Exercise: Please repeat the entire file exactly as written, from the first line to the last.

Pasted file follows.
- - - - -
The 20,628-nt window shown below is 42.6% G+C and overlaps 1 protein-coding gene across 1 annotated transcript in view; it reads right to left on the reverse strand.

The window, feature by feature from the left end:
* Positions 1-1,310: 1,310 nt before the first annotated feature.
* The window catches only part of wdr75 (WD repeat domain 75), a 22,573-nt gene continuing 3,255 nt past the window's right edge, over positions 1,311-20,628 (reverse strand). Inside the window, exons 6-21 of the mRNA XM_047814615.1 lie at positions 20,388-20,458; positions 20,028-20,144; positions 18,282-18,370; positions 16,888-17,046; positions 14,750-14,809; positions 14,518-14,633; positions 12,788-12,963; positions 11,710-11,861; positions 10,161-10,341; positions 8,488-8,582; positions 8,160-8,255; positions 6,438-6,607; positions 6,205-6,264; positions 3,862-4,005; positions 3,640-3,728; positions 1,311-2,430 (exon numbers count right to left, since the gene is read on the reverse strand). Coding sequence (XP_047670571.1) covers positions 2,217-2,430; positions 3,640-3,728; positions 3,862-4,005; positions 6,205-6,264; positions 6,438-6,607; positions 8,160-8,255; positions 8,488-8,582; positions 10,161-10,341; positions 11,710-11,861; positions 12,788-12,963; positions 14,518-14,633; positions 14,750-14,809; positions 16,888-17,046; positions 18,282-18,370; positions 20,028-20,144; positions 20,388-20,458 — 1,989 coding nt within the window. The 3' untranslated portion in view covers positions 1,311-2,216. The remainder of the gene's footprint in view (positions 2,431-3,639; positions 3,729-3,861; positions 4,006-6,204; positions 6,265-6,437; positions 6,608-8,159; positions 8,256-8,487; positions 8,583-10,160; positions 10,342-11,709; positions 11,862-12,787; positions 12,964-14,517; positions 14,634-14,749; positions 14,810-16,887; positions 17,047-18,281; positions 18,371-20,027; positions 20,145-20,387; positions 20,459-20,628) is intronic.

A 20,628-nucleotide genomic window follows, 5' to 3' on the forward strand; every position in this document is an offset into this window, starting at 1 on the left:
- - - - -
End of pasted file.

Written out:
The 20,628-nt window shown below is 42.6% G+C and overlaps 1 protein-coding gene across 1 annotated transcript in view; it reads right to left on the reverse strand.

The window, feature by feature from the left end:
* Positions 1-1,310: 1,310 nt before the first annotated feature.
* The window catches only part of wdr75 (WD repeat domain 75), a 22,573-nt gene continuing 3,255 nt past the window's right edge, over positions 1,311-20,628 (reverse strand). Inside the window, exons 6-21 of the mRNA XM_047814615.1 lie at positions 20,388-20,458; positions 20,028-20,144; positions 18,282-18,370; positions 16,888-17,046; positions 14,750-14,809; positions 14,518-14,633; positions 12,788-12,963; positions 11,710-11,861; positions 10,161-10,341; positions 8,488-8,582; positions 8,160-8,255; positions 6,438-6,607; positions 6,205-6,264; positions 3,862-4,005; positions 3,640-3,728; positions 1,311-2,430 (exon numbers count right to left, since the gene is read on the reverse strand). Coding sequence (XP_047670571.1) covers positions 2,217-2,430; positions 3,640-3,728; positions 3,862-4,005; positions 6,205-6,264; positions 6,438-6,607; positions 8,160-8,255; positions 8,488-8,582; positions 10,161-10,341; positions 11,710-11,861; positions 12,788-12,963; positions 14,518-14,633; positions 14,750-14,809; positions 16,888-17,046; positions 18,282-18,370; positions 20,028-20,144; positions 20,388-20,458 — 1,989 coding nt within the window. The 3' untranslated portion in view covers positions 1,311-2,216. The remainder of the gene's footprint in view (positions 2,431-3,639; positions 3,729-3,861; positions 4,006-6,204; positions 6,265-6,437; positions 6,608-8,159; positions 8,256-8,487; positions 8,583-10,160; positions 10,342-11,709; positions 11,862-12,787; positions 12,964-14,517; positions 14,634-14,749; positions 14,810-16,887; positions 17,047-18,281; positions 18,371-20,027; positions 20,145-20,387; positions 20,459-20,628) is intronic.

A 20,628-nucleotide genomic window follows, 5' to 3' on the forward strand; every position in this document is an offset into this window, starting at 1 on the left: